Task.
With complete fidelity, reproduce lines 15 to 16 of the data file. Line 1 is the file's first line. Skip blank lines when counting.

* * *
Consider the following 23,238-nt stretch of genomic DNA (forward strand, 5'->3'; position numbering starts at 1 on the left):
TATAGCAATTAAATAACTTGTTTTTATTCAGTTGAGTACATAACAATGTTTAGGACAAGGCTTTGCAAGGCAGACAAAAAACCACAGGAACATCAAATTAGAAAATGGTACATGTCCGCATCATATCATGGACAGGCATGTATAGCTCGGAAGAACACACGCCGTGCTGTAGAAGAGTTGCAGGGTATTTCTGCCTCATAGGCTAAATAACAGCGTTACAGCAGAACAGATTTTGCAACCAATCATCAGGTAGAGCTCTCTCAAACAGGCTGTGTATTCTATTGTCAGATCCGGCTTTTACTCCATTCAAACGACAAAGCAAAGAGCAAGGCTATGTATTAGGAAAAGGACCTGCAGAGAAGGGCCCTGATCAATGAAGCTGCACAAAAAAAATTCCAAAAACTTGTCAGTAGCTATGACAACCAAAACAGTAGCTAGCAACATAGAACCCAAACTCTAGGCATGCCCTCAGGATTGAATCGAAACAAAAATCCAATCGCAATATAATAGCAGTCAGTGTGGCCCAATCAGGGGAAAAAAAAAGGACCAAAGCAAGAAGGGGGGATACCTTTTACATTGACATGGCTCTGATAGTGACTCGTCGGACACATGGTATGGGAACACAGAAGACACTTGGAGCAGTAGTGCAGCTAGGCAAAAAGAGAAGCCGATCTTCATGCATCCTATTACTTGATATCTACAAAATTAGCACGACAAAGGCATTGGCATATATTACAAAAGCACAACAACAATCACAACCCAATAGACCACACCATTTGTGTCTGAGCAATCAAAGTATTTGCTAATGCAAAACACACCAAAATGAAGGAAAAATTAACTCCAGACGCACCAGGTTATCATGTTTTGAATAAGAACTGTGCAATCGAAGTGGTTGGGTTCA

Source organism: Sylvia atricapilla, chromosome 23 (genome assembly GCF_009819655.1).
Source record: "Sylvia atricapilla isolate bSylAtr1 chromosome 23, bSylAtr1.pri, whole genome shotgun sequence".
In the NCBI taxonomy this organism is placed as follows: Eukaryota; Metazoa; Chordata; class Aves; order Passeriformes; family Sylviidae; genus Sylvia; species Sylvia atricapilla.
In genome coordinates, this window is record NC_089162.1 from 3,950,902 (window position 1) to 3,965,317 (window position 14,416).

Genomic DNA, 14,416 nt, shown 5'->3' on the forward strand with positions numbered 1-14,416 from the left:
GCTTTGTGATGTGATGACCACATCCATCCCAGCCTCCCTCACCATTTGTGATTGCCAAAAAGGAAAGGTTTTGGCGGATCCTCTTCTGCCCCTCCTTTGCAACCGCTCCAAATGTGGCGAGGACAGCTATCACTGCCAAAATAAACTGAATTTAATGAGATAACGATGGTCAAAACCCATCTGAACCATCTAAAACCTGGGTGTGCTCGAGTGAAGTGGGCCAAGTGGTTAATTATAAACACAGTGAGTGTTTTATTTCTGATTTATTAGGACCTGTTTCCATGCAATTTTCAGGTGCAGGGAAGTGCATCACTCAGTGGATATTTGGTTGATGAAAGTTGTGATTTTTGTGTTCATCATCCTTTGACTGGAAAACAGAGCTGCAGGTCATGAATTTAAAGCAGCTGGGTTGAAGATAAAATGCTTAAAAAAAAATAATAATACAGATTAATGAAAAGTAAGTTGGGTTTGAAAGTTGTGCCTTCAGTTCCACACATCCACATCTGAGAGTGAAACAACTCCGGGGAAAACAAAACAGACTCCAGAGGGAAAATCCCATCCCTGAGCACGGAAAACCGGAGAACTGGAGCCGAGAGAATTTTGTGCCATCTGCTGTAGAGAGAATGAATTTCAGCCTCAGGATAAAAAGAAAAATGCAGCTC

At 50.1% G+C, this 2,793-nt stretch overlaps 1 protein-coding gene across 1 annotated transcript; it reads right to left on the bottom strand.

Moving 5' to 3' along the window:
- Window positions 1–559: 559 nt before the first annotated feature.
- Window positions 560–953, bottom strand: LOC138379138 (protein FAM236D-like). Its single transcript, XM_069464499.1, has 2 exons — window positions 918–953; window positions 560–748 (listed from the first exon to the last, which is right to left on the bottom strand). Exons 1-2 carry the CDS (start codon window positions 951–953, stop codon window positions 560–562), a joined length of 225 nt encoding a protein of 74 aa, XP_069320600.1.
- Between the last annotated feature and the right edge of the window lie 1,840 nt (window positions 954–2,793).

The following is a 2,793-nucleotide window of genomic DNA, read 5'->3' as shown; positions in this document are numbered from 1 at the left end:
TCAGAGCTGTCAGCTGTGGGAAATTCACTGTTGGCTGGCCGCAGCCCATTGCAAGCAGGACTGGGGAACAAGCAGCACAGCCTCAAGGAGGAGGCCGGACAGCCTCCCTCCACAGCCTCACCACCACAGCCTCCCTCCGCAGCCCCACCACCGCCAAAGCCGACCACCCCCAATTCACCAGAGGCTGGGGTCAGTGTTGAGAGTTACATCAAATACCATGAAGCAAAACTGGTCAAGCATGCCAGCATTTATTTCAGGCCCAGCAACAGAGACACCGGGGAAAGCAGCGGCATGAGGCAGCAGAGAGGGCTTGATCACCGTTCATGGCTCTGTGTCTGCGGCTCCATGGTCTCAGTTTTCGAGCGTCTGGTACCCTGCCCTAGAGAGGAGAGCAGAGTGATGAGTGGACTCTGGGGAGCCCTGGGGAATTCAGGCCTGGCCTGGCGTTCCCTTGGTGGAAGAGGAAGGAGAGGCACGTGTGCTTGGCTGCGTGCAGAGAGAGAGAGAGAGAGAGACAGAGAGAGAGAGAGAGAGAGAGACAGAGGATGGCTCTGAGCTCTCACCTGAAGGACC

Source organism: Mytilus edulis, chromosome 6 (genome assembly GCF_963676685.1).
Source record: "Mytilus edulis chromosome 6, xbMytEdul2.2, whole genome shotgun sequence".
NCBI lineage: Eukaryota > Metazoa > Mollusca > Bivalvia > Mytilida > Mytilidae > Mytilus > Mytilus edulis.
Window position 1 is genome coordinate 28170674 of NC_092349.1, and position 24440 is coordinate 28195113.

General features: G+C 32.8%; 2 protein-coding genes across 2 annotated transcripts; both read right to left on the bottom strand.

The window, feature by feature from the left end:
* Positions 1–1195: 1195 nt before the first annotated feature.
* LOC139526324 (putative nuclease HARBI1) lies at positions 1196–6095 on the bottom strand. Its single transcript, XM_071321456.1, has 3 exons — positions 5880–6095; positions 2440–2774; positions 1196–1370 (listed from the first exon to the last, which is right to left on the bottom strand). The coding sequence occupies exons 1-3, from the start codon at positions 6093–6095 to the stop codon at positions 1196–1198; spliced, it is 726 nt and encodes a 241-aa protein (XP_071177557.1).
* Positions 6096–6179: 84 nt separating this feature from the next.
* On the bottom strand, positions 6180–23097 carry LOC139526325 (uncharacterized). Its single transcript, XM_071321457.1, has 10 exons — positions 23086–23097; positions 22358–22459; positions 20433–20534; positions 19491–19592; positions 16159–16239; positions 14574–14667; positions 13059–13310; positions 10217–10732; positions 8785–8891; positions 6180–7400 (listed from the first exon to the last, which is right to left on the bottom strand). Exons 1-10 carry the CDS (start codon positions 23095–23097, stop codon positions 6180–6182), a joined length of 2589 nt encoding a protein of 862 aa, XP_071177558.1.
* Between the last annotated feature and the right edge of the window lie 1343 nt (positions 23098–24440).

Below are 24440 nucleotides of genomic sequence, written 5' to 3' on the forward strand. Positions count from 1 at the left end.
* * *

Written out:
TCAGAGCTGTCAGCTGTGGGAAATTCACTGTTGGCTGGCCGCAGCCCATTGCAAGCAGGACTGGGGAACAAGCAGCACAGCCTCAAGGAGGAGGCCGGACAGCCTCCCTCCACAGCCTCACCACCACAGCCTCCCTCCGCAGCCCCACCACCGCCAAAGCCGACCACCCCCAATTCACCAGAGGCTGGGGTCAGTGTTGAGAGTTACATCAAATACCATGAAGCAAAACTGGTCAAGCATGCCAGCATTTATTTCAGGCCCAGCAACAGAGACACCGGGGAAAGCAGCGGCATGAGGCAGCAGAGAGGGCTTGATCACCGTTCATGGCTCTGTGTCTGCGGCTCCATGGTCTCAGTTTTCGAGCGTCTGGTACCCTGCCCTAGAGAGGAGAGCAGAGTGATGAGTGGACTCTGGGGAGCCCTGGGGAATTCAGGCCTGGCCTGGCGTTCCCTTGGTGGAAGAGGAAGGAGAGGCACGTGTGCTTGGCTGCGTGCAGAGAGAGAGAGAGAGAGAGACAGAGAGAGAGAGAGAGAGAGAGACAGAGGATGGCTCTGAGCTCTCACCTGAAGGACC

Source organism: Mytilus edulis, chromosome 6 (genome assembly GCF_963676685.1).